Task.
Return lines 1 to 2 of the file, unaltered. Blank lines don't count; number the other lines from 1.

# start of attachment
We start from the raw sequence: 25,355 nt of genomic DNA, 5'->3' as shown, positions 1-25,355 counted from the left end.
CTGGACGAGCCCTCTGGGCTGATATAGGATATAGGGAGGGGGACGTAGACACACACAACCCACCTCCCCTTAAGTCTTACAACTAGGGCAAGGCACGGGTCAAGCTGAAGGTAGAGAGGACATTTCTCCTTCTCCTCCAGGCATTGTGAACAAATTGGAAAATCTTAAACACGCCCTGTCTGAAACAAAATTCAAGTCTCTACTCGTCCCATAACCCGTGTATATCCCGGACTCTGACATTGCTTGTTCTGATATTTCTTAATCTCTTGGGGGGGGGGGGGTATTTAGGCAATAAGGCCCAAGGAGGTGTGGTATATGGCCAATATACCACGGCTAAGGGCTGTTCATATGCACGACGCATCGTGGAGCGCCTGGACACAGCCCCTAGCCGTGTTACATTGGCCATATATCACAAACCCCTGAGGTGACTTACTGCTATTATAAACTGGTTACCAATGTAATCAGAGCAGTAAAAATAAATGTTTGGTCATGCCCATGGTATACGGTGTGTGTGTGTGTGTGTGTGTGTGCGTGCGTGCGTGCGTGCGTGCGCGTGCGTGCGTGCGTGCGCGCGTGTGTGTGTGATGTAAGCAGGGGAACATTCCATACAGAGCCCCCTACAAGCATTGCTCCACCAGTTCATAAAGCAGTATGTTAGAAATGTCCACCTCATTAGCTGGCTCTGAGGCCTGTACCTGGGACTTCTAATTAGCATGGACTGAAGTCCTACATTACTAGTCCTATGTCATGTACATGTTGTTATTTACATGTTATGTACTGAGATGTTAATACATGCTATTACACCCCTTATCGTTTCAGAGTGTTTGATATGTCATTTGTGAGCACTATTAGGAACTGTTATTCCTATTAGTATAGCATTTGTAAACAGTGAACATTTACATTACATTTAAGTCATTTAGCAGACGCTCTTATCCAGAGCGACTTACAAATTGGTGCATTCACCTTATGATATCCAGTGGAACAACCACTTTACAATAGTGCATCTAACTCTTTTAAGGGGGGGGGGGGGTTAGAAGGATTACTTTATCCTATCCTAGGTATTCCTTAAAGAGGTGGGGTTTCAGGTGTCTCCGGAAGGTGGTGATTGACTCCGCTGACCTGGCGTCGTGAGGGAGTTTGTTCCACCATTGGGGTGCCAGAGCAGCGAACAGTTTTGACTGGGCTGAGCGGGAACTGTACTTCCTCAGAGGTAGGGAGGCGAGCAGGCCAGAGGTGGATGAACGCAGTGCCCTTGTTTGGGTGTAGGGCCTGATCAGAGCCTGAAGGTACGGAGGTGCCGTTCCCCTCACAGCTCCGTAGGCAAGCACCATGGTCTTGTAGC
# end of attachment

We start from the raw sequence: 25,355 nt of genomic DNA, 5'->3' as shown, positions 1-25,355 counted from the left end.
CTGGACGAGCCCTCTGGGCTGATATAGGATATAGGGAGGGGGACGTAGACACACACAACCCACCTCCCCTTAAGTCTTACAACTAGGGCAAGGCACGGGTCAAGCTGAAGGTAGAGAGGACATTTCTCCTTCTCCTCCAGGCATTGTGAACAAATTGGAAAATCTTAAACACGCCCTGTCTGAAACAAAATTCAAGTCTCTACTCGTCCCATAACCCGTGTATATCCCGGACTCTGACATTGCTTGTTCTGATATTTCTTAATCTCTTGGGGGGGGGGGGGTATTTAGGCAATAAGGCCCAAGGAGGTGTGGTATATGGCCAATATACCACGGCTAAGGGCTGTTCATATGCACGACGCATCGTGGAGCGCCTGGACACAGCCCCTAGCCGTGTTACATTGGCCATATATCACAAACCCCTGAGGTGACTTACTGCTATTATAAACTGGTTACCAATGTAATCAGAGCAGTAAAAATAAATGTTTGGTCATGCCCATGGTATACGGTGTGTGTGTGTGTGTGTGTGTGTGCGTGCGTGCGTGCGTGCGTGCGCGTGCGTGCGTGCGTGCGCGCGTGTGTGTGTGATGTAAGCAGGGGAACATTCCATACAGAGCCCCCTACAAGCATTGCTCCACCAGTTCATAAAGCAGTATGTTAGAAATGTCCACCTCATTAGCTGGCTCTGAGGCCTGTACCTGGGACTTCTAATTAGCATGGACTGAAGTCCTACATTACTAGTCCTATGTCATGTACATGTTGTTATTTACATGTTATGTACTGAGATGTTAATACATGCTATTACACCCCTTATCGTTTCAGAGTGTTTGATATGTCATTTGTGAGCACTATTAGGAACTGTTATTCCTATTAGTATAGCATTTGTAAACAGTGAACATTTACATTACATTTAAGTCATTTAGCAGACGCTCTTATCCAGAGCGACTTACAAATTGGTGCATTCACCTTATGATATCCAGTGGAACAACCACTTTACAATAGTGCATCTAACTCTTTTAAGGGGGGGGGGGGGTTAGAAGGATTACTTTATCCTATCCTAGGTATTCCTTAAAGAGGTGGGGTTTCAGGTGTCTCCGGAAGGTGGTGATTGACTCCGCTGACCTGGCGTCGTGAGGGAGTTTGTTCCACCATTGGGGTGCCAGAGCAGCGAACAGTTTTGACTGGGCTGAGCGGGAACTGTACTTCCTCAGAGGTAGGGAGGCGAGCAGGCCAGAGGTGGATGAACGCAGTGCCCTTGTTTGGGTGTAGGGCCTGATCAGAGCCTGAAGGTACGGAGGTGCCGTTCCCCTCACAGCTCCGTAGGCAAGCACCATGGTCTTGTAGC